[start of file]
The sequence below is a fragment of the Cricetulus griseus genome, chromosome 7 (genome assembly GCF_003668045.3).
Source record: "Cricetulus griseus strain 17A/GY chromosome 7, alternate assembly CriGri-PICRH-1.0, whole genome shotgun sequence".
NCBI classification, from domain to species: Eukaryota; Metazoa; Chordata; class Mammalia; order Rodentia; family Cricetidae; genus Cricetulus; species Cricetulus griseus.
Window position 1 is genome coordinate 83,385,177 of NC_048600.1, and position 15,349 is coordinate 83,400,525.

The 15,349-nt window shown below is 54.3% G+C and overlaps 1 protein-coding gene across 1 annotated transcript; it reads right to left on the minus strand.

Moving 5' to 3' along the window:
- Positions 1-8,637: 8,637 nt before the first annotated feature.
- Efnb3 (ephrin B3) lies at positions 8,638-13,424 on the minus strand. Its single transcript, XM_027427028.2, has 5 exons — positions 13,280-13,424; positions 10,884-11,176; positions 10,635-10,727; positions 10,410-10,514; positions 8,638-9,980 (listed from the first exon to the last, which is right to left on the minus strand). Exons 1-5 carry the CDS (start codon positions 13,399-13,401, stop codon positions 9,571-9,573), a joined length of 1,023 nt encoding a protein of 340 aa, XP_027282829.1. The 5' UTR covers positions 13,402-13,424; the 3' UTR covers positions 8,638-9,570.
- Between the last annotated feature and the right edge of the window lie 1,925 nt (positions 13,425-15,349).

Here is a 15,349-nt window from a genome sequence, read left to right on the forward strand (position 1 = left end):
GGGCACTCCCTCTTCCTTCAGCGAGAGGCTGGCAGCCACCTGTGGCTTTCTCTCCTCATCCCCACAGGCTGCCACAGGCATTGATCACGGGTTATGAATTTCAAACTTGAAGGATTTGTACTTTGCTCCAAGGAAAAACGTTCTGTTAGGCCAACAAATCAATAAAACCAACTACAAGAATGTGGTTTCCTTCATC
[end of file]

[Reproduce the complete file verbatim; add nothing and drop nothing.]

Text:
The sequence below is a fragment of the Cricetulus griseus genome, chromosome 7 (genome assembly GCF_003668045.3).
Source record: "Cricetulus griseus strain 17A/GY chromosome 7, alternate assembly CriGri-PICRH-1.0, whole genome shotgun sequence".
NCBI classification, from domain to species: Eukaryota; Metazoa; Chordata; class Mammalia; order Rodentia; family Cricetidae; genus Cricetulus; species Cricetulus griseus.
Window position 1 is genome coordinate 83,385,177 of NC_048600.1, and position 15,349 is coordinate 83,400,525.

The 15,349-nt window shown below is 54.3% G+C and overlaps 1 protein-coding gene across 1 annotated transcript; it reads right to left on the minus strand.

Moving 5' to 3' along the window:
- Positions 1-8,637: 8,637 nt before the first annotated feature.
- Efnb3 (ephrin B3) lies at positions 8,638-13,424 on the minus strand. Its single transcript, XM_027427028.2, has 5 exons — positions 13,280-13,424; positions 10,884-11,176; positions 10,635-10,727; positions 10,410-10,514; positions 8,638-9,980 (listed from the first exon to the last, which is right to left on the minus strand). Exons 1-5 carry the CDS (start codon positions 13,399-13,401, stop codon positions 9,571-9,573), a joined length of 1,023 nt encoding a protein of 340 aa, XP_027282829.1. The 5' UTR covers positions 13,402-13,424; the 3' UTR covers positions 8,638-9,570.
- Between the last annotated feature and the right edge of the window lie 1,925 nt (positions 13,425-15,349).

Here is a 15,349-nt window from a genome sequence, read left to right on the forward strand (position 1 = left end):
GGGCACTCCCTCTTCCTTCAGCGAGAGGCTGGCAGCCACCTGTGGCTTTCTCTCCTCATCCCCACAGGCTGCCACAGGCATTGATCACGGGTTATGAATTTCAAACTTGAAGGATTTGTACTTTGCTCCAAGGAAAAACGTTCTGTTAGGCCAACAAATCAATAAAACCAACTACAAGAATGTGGTTTCCTTCATC